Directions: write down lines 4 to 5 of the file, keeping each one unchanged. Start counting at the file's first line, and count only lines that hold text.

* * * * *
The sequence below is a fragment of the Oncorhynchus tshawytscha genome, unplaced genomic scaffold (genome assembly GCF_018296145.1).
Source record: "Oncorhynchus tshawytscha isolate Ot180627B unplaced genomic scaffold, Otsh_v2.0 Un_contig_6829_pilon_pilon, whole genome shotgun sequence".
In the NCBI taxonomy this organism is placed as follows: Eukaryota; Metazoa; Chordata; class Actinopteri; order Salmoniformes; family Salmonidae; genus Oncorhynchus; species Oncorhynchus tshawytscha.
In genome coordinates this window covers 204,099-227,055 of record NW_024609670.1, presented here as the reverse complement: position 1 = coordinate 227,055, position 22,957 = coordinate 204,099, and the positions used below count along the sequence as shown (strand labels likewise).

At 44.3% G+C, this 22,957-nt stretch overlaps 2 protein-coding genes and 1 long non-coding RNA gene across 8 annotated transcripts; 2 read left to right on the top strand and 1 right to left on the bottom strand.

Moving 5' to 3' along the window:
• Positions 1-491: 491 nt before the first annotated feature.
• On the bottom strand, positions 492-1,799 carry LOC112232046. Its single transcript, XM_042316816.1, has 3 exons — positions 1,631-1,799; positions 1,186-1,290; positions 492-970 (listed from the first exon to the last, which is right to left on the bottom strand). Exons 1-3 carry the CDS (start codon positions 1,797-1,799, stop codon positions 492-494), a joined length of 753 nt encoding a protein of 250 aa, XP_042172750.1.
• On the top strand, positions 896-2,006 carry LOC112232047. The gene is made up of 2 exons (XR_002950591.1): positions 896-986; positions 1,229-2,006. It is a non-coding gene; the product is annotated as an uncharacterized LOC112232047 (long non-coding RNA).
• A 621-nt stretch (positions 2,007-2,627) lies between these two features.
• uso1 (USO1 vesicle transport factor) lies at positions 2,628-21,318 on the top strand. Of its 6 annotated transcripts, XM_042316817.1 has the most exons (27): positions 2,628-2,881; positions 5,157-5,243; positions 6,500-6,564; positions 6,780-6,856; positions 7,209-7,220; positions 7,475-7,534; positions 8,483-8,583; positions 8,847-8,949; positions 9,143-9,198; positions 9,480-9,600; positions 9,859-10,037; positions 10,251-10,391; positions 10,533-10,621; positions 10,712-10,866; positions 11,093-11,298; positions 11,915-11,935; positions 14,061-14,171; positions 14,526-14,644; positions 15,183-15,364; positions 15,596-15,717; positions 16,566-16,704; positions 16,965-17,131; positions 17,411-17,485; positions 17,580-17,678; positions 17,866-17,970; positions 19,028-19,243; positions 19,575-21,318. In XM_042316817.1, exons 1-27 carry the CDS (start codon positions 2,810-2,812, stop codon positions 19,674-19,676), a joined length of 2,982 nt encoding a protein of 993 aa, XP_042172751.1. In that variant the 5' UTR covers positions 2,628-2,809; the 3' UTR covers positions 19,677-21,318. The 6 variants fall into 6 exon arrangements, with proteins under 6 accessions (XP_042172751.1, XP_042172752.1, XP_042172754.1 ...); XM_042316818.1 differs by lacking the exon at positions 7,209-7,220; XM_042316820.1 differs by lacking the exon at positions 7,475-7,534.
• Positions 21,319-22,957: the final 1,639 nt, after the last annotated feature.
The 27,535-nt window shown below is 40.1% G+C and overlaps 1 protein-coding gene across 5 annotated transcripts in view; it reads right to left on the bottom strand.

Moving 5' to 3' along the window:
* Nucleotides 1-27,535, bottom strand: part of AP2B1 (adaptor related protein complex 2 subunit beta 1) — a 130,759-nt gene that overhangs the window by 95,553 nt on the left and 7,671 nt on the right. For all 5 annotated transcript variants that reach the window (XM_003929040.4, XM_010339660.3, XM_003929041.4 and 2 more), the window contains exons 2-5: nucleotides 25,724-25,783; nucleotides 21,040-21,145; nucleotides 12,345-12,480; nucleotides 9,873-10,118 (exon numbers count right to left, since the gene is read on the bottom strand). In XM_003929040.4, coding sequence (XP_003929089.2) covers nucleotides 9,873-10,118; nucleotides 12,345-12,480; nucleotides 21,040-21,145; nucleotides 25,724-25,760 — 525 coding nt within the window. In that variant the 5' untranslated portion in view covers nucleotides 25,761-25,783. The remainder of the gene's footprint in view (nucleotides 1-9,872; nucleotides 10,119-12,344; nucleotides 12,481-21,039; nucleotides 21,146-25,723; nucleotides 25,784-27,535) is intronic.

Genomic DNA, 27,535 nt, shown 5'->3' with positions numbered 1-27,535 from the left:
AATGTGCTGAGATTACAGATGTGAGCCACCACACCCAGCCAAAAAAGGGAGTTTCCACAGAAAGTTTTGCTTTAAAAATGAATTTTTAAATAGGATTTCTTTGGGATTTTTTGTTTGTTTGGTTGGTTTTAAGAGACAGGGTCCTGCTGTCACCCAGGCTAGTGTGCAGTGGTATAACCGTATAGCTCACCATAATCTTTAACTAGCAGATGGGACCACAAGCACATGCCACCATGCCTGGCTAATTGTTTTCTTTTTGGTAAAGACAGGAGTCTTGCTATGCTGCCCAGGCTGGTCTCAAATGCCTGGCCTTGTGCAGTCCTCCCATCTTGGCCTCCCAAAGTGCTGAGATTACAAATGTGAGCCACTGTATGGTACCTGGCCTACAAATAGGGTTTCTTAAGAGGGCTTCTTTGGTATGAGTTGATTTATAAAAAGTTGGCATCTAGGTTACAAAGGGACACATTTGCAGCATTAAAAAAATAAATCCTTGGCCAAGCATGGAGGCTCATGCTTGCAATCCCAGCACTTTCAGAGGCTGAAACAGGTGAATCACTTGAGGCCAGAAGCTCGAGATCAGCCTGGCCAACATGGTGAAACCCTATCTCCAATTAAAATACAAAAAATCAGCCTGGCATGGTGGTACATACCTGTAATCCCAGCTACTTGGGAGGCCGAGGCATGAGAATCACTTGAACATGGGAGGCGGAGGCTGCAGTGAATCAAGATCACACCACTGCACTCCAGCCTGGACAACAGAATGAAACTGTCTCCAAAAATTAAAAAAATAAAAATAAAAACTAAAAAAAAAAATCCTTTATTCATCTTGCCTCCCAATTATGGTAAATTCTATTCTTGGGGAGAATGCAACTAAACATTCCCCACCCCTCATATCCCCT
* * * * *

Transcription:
In genome coordinates this window covers 204,099-227,055 of record NW_024609670.1, presented here as the reverse complement: position 1 = coordinate 227,055, position 22,957 = coordinate 204,099, and the positions used below count along the sequence as shown (strand labels likewise).

At 44.3% G+C, this 22,957-nt stretch overlaps 2 protein-coding genes and 1 long non-coding RNA gene across 8 annotated transcripts; 2 read left to right on the top strand and 1 right to left on the bottom strand.